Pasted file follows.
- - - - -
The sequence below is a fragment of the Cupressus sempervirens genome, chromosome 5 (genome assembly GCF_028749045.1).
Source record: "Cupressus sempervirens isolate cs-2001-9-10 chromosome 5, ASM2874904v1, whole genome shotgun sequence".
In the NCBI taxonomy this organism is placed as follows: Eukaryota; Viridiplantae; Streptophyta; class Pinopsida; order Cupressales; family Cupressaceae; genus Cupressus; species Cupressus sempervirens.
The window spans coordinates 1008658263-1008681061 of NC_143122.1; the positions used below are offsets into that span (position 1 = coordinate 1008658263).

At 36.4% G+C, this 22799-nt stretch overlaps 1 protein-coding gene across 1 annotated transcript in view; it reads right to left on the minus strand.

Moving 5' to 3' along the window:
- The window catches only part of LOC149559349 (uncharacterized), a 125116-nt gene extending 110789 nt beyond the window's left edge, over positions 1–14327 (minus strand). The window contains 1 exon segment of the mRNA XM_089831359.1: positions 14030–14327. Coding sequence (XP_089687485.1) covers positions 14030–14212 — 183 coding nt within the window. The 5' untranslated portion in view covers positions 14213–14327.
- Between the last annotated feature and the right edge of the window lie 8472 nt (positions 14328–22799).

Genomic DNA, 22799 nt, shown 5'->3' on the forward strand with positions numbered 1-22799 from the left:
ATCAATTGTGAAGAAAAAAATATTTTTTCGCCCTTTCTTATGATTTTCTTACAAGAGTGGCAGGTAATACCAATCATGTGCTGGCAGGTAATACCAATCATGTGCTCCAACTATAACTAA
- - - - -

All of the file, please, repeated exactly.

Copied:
The sequence below is a fragment of the Cupressus sempervirens genome, chromosome 5 (genome assembly GCF_028749045.1).
Source record: "Cupressus sempervirens isolate cs-2001-9-10 chromosome 5, ASM2874904v1, whole genome shotgun sequence".
In the NCBI taxonomy this organism is placed as follows: Eukaryota; Viridiplantae; Streptophyta; class Pinopsida; order Cupressales; family Cupressaceae; genus Cupressus; species Cupressus sempervirens.
The window spans coordinates 1008658263-1008681061 of NC_143122.1; the positions used below are offsets into that span (position 1 = coordinate 1008658263).

At 36.4% G+C, this 22799-nt stretch overlaps 1 protein-coding gene across 1 annotated transcript in view; it reads right to left on the minus strand.

Moving 5' to 3' along the window:
- The window catches only part of LOC149559349 (uncharacterized), a 125116-nt gene extending 110789 nt beyond the window's left edge, over positions 1–14327 (minus strand). The window contains 1 exon segment of the mRNA XM_089831359.1: positions 14030–14327. Coding sequence (XP_089687485.1) covers positions 14030–14212 — 183 coding nt within the window. The 5' untranslated portion in view covers positions 14213–14327.
- Between the last annotated feature and the right edge of the window lie 8472 nt (positions 14328–22799).

Genomic DNA, 22799 nt, shown 5'->3' on the forward strand with positions numbered 1-22799 from the left:
ATCAATTGTGAAGAAAAAAATATTTTTTCGCCCTTTCTTATGATTTTCTTACAAGAGTGGCAGGTAATACCAATCATGTGCTGGCAGGTAATACCAATCATGTGCTCCAACTATAACTAA